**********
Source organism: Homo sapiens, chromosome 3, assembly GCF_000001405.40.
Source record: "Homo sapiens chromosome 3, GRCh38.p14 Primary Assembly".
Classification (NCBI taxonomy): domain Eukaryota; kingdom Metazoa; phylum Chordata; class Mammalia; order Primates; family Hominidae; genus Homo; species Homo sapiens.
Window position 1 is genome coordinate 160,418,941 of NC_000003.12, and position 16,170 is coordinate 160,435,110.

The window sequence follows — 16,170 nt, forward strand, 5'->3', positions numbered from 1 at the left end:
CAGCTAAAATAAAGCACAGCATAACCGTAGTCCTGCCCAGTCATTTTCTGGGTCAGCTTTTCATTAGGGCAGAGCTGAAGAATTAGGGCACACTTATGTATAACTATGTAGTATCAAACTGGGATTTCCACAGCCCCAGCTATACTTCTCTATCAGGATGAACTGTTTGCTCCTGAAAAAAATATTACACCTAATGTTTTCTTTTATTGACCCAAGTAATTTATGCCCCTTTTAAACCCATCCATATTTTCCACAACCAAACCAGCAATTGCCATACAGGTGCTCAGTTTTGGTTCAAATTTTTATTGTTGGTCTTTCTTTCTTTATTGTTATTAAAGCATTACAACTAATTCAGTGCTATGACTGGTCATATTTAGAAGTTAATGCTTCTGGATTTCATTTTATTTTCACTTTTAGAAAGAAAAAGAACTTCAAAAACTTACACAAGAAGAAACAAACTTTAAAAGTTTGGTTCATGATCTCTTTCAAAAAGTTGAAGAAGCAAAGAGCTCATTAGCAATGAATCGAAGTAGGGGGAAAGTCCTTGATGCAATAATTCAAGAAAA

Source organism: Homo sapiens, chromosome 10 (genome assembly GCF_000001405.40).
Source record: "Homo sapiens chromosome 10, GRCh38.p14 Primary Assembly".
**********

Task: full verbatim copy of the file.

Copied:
Source organism: Homo sapiens, chromosome 3, assembly GCF_000001405.40.
Source record: "Homo sapiens chromosome 3, GRCh38.p14 Primary Assembly".
Classification (NCBI taxonomy): domain Eukaryota; kingdom Metazoa; phylum Chordata; class Mammalia; order Primates; family Hominidae; genus Homo; species Homo sapiens.
Window position 1 is genome coordinate 160,418,941 of NC_000003.12, and position 16,170 is coordinate 160,435,110.

The window sequence follows — 16,170 nt, forward strand, 5'->3', positions numbered from 1 at the left end:
CAGCTAAAATAAAGCACAGCATAACCGTAGTCCTGCCCAGTCATTTTCTGGGTCAGCTTTTCATTAGGGCAGAGCTGAAGAATTAGGGCACACTTATGTATAACTATGTAGTATCAAACTGGGATTTCCACAGCCCCAGCTATACTTCTCTATCAGGATGAACTGTTTGCTCCTGAAAAAAATATTACACCTAATGTTTTCTTTTATTGACCCAAGTAATTTATGCCCCTTTTAAACCCATCCATATTTTCCACAACCAAACCAGCAATTGCCATACAGGTGCTCAGTTTTGGTTCAAATTTTTATTGTTGGTCTTTCTTTCTTTATTGTTATTAAAGCATTACAACTAATTCAGTGCTATGACTGGTCATATTTAGAAGTTAATGCTTCTGGATTTCATTTTATTTTCACTTTTAGAAAGAAAAAGAACTTCAAAAACTTACACAAGAAGAAACAAACTTTAAAAGTTTGGTTCATGATCTCTTTCAAAAAGTTGAAGAAGCAAAGAGCTCATTAGCAATGAATCGAAGTAGGGGGAAAGTCCTTGATGCAATAATTCAAGAAAA

Source organism: Homo sapiens, chromosome 10 (genome assembly GCF_000001405.40).
Source record: "Homo sapiens chromosome 10, GRCh38.p14 Primary Assembly".